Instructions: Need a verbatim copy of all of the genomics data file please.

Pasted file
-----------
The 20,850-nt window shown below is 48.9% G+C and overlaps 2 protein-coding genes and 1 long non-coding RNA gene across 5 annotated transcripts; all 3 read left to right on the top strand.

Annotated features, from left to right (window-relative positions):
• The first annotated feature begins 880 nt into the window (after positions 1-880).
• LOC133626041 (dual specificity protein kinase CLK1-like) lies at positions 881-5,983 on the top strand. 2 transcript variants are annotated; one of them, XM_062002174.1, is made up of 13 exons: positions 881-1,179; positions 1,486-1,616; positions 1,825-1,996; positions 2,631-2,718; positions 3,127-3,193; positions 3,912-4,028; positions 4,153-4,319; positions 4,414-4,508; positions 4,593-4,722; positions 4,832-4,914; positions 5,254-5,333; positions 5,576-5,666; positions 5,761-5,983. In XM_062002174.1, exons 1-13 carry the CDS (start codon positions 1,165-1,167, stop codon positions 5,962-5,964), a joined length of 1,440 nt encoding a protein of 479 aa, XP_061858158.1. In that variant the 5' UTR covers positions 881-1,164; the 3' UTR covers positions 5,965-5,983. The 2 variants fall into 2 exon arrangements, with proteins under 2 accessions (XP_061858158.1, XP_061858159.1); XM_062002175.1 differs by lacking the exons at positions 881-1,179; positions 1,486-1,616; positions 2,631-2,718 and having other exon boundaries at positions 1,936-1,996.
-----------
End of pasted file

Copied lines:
The 20,850-nt window shown below is 48.9% G+C and overlaps 2 protein-coding genes and 1 long non-coding RNA gene across 5 annotated transcripts; all 3 read left to right on the top strand.

Annotated features, from left to right (window-relative positions):
• The first annotated feature begins 880 nt into the window (after positions 1-880).
• LOC133626041 (dual specificity protein kinase CLK1-like) lies at positions 881-5,983 on the top strand. 2 transcript variants are annotated; one of them, XM_062002174.1, is made up of 13 exons: positions 881-1,179; positions 1,486-1,616; positions 1,825-1,996; positions 2,631-2,718; positions 3,127-3,193; positions 3,912-4,028; positions 4,153-4,319; positions 4,414-4,508; positions 4,593-4,722; positions 4,832-4,914; positions 5,254-5,333; positions 5,576-5,666; positions 5,761-5,983. In XM_062002174.1, exons 1-13 carry the CDS (start codon positions 1,165-1,167, stop codon positions 5,962-5,964), a joined length of 1,440 nt encoding a protein of 479 aa, XP_061858158.1. In that variant the 5' UTR covers positions 881-1,164; the 3' UTR covers positions 5,965-5,983. The 2 variants fall into 2 exon arrangements, with proteins under 2 accessions (XP_061858158.1, XP_061858159.1); XM_062002175.1 differs by lacking the exons at positions 881-1,179; positions 1,486-1,616; positions 2,631-2,718 and having other exon boundaries at positions 1,936-1,996.